Back when food trucks were first rolling out in Atlanta, an often-repeated joke from people who weren’t familiar with these mobile kitchens was that sushi would be a bad idea, as if you couldn’t put a refrigeration system on wheels. Anyone who still believes it can’t be done should try the spicy ponzu tuna bowl from the Gekko Sushi Food Truck. At $14 a bowl, it’s not the most inexpensive sushi in town, but it’s also kind of amazing considering it came from a sushi bar on wheels. You get a deep bowl of flavorful, bright pink, sushi-grade tuna alongside crab and seaweed salads, lettuce, avocado, and wasabi. The bowl is enough for two servings, which makes the cost seem quite reasonable. Catch Gekko once a week near the “Midtown” sign at Colony Square on Peachtree Street. 3795 Presidential Parkway, Atlanta — Mike Jordan, Eater Atlanta contributor

For Sichuan-style beef swimming in hot chili peppers

La Mei Zi, located in Asian Square on Buford Highway, may be known more for its sprawling buffet and rarely empty dining room, but do yourself a favor — order off the menu on occasion. I ventured there one Saturday for the lunch buffet but ended up grabbing a menu instead, landing on the Sichuan-style beef. The dish arrives at the table filled with thick slices of tender beef in a bubbling spicy, chili pepper sauce, topped with whole chilis and cilantro. For me, it encompasses the best components of my Nana’s New England beef strew mixed with the numbing comfort of the flavors of Sichuan. Make sure to tell your server not to tone down the heat in this dish. 5150 Buford Highway NE, #C-310, Doraville — Beth McKibben, Eater Atlanta editor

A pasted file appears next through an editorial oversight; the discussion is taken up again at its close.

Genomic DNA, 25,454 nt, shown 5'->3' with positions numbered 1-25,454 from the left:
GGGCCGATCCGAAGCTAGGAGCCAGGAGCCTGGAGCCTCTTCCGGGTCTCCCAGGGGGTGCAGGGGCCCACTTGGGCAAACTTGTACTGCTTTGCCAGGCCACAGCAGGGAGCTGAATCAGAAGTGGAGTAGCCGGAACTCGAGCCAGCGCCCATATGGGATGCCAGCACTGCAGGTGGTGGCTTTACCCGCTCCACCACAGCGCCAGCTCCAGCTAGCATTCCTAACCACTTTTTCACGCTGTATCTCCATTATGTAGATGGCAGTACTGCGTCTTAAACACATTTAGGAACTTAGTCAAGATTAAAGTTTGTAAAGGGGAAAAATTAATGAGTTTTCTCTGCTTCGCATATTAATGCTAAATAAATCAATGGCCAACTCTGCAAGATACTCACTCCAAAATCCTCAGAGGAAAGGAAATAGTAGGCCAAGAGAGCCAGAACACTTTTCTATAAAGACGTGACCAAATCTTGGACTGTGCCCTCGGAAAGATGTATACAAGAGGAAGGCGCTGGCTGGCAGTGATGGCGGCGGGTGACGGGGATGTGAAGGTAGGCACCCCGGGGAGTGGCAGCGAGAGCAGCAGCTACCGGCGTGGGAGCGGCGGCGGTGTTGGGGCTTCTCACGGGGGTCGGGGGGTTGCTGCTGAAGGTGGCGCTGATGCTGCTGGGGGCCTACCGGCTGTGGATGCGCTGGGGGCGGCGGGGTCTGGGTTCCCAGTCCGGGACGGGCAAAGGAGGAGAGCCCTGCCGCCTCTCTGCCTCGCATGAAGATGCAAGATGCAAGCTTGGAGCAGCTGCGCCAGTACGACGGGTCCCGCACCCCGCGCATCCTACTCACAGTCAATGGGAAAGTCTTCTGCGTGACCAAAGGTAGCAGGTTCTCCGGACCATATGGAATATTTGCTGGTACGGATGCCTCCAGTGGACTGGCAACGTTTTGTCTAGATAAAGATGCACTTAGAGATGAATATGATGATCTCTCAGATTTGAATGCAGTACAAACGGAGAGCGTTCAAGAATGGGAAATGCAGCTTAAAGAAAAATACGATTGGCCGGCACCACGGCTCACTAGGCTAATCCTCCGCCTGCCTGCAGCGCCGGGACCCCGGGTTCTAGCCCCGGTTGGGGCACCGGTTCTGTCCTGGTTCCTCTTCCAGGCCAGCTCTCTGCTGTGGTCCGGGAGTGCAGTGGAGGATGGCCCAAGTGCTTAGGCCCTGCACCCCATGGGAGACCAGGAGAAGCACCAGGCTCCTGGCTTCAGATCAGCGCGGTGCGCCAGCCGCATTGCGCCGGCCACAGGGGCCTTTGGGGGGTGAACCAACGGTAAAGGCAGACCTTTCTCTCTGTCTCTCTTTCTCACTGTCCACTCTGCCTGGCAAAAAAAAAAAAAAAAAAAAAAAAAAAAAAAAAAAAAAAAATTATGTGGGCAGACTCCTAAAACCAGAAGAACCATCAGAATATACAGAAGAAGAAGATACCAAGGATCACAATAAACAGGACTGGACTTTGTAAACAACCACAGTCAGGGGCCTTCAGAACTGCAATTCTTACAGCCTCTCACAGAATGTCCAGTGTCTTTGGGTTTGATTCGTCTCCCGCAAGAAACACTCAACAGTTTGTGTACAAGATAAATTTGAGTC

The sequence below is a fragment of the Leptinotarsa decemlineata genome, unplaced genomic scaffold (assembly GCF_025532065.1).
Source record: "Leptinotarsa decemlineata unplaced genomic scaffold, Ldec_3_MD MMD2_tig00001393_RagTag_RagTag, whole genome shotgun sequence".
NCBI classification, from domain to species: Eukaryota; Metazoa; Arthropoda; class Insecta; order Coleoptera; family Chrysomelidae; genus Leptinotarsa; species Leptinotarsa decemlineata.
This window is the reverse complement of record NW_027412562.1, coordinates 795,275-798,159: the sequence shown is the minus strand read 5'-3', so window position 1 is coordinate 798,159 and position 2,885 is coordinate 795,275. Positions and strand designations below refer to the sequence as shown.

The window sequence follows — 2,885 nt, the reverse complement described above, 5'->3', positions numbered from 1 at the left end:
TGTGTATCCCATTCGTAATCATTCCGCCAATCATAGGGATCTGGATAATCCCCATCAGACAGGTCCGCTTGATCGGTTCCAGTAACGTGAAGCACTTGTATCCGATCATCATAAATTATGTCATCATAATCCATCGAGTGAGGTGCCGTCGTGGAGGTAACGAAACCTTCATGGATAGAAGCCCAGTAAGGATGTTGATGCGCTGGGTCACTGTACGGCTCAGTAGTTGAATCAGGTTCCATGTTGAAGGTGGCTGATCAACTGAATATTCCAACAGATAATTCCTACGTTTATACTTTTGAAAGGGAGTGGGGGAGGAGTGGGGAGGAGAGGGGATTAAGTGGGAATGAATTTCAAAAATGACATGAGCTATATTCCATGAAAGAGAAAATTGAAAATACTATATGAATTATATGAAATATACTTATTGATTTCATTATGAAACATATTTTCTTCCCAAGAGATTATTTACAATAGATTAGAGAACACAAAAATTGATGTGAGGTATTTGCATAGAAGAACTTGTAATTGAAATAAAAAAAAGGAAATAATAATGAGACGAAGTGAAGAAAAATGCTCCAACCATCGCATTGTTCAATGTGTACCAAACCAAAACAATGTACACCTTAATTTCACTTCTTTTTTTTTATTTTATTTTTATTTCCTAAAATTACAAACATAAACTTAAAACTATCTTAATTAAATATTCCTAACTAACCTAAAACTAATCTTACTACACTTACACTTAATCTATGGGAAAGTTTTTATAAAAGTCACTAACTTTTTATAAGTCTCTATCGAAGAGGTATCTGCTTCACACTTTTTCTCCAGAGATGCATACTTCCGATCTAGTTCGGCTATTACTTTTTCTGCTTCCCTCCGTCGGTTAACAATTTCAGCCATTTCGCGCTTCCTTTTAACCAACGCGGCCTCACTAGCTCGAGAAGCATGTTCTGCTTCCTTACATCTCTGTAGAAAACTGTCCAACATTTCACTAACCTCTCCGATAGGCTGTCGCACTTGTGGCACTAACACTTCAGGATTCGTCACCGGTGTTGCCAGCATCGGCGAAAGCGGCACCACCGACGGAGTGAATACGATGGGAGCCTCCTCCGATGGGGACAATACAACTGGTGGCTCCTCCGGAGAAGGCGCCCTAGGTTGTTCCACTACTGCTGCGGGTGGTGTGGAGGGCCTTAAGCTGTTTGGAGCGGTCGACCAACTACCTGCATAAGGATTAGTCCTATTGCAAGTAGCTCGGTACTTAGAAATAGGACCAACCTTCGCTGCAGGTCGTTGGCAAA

For an in-town Thai food fix...

We all know Buford Highway is king when it comes to finding food from around the globe. From Chinese to Japanese, Bangladeshi to Mexican, there’s nothing more satisfying than the food coma following a trip to Buford Highway. But, Atlanta traffic sometimes means that trek north simply isn’t possible and you need an in-town fix. Enter Surin of Thailand. This Virginia-Highland mainstay has been serving up delicious (and consistent) Thai food since 1990. My go-to every time I head to Surin is the pad see ew — referred to on the menu as pad see-u. This comforting Thai dish features thick, perfectly oiled, flat rice noodles sautéed with egg, broccoli, garlic, and Thai soy sauce. You can add a number of proteins, but I prefer the beef, which is served in juicy, generous portions. Make sure to ask for a side of peanut sauce. It really adds a nice kick of flavor to the dish. 810 North Highland Avenue Northeast, Atlanta — Sarah-Ann Soffer, Eater Atlanta contributor and Instagram manager